Viewing the world through green-tinted glasses
The pursuit of a more sustainable, more eco-friendly lifestyle is a goal that we all should strive for. Labels such as “harvested sustainably,” “biodegradable,” or “made from recycled goods” might make a product 10 times more attractive in your eyes. Even so, it is important to check up on the substance of their claims, and make sure that the company is providing hard data to back up what they have printed on a label.
What is greenwashing?
Corporate greenwashing refers to the practice of when businesses make claims about the sustainability of their products to distract their clients from their unsustainable conducts. By making their products seem more sustainable, customers are then baited into purchasing products under the guise that they are shopping ethically, when in reality they are feeding into a scheme that will do more harm to the environment than good, as the customer initially intended to do so.
A report conducted by the European Commission (EC) argues that 42% of claims made by a range of business sectors such as the fashion, cosmetic, and household equipment sectors exaggerate, or even falsify their claims in reference to their sustainability.
Greenwashing in the FMCG Sector
The fast-moving consumer goods (FMCG) sector are characterised products that sell quickly at relatively low cost. These goods are also called consumer packaged goods, and they have a short shelf life because of high consumer demand. Examples of goods sold in this sector include soft drinks or confections as they are perishable. These goods are purchased frequently, are consumed rapidly, are priced low, and are sold in large quantities.
Companies such as Unilever Indonesia have seen waves of steady growth and achieved a 16% increase in both revenue and profit in2012. Additionally, France-based cosmetics maker L'Oréal foresees such potential in Indonesia that it picked West Java as the location for its largest factory worldwide. Meanwhile, Indonesia’s largest food producer Indofood Sukses Makmur has boosted domestic sales and exports of its consumer products and is expanding into other emerging markets with strategic acquisitions in China and Brazil.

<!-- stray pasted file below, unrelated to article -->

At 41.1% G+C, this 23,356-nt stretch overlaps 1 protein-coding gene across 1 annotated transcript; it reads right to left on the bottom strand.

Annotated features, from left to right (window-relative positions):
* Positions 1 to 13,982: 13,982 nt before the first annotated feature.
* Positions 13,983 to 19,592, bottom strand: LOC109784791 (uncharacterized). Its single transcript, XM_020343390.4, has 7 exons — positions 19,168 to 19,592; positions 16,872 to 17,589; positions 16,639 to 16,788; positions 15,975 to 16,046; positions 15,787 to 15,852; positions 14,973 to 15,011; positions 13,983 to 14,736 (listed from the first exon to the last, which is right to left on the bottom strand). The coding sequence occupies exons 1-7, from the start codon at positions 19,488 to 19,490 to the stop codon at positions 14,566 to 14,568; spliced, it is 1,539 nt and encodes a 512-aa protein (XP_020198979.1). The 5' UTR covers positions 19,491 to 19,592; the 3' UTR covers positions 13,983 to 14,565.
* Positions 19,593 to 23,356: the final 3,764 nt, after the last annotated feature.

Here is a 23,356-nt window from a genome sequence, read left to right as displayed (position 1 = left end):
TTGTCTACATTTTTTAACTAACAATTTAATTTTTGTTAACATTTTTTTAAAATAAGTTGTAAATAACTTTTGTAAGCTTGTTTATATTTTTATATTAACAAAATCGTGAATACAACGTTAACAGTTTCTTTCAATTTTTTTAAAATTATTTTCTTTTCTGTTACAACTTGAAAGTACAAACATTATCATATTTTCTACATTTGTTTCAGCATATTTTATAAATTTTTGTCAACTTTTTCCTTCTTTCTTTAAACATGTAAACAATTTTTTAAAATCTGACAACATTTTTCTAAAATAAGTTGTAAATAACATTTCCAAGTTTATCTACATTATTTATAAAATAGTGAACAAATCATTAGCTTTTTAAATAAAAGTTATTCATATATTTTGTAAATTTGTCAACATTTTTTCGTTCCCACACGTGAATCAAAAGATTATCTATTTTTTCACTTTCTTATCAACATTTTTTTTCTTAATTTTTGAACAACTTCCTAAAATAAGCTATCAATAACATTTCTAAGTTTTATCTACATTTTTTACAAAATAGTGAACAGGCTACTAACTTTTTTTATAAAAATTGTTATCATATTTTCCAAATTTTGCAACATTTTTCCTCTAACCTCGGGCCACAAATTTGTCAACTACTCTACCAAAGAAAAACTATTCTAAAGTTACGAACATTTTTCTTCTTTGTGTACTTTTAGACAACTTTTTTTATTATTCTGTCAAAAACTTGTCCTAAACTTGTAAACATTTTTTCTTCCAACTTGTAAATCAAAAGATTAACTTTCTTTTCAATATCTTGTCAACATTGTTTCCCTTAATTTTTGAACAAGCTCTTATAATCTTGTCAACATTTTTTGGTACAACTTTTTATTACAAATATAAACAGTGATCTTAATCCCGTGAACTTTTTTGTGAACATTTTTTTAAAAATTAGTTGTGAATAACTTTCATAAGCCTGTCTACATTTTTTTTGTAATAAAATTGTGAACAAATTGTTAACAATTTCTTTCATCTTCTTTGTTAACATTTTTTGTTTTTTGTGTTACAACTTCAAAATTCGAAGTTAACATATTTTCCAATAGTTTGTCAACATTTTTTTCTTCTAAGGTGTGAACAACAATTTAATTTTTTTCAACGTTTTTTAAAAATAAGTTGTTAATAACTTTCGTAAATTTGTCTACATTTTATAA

A recent case of greenwashing in Indonesia’s FMCG sector revolves around Sinar Mas Group, namely Asia Pulp & Paper (SMG/APP). Some of their claims include giving support to the conservation program of 106,000 hectares of the Senepis wildlife reserve, 10,000 hectares of the Taman Raja reserve, 172,000 hectares of the Giam Siak Kecil reserve, and the Kutai orangutan program. They’ve also made claims to secure a number of habitats. Sumatran tiger conservation. Despite the presence of such claims, most of the areas they’ve vowed to protect are already managed by the government or other national bodies. What this means is that involvement from SMG/APP is unnecessary and redundant, despite their appearance that they are doing something to help the Earth.
Rather than saving the local environment as they allegedly pledge to do so, SMG/APP is actually doing more harm than good towards it. SMG/APP destroys more tiger habitat each year than the legal allowances.
Greenwashing in the clothing industry
In this industry especially, greenwashing is particularly prevalent with its ties to fast-fashion. Fast fashion is characterized by its qualities of affordability, trendiness, as well as its evanescence. Because of this, the business model of selling mountains of clothing at cheap prices is what makes fast fashion dominate the fashion industry by causing garment consumption to skyrocket. Although some might refer to fast fashion as the ‘democratization’ of fashion (i.e. the latest styles are available to all customers), the environmental and ethical detriments outweigh this slight benefit on the scale of morality by miles.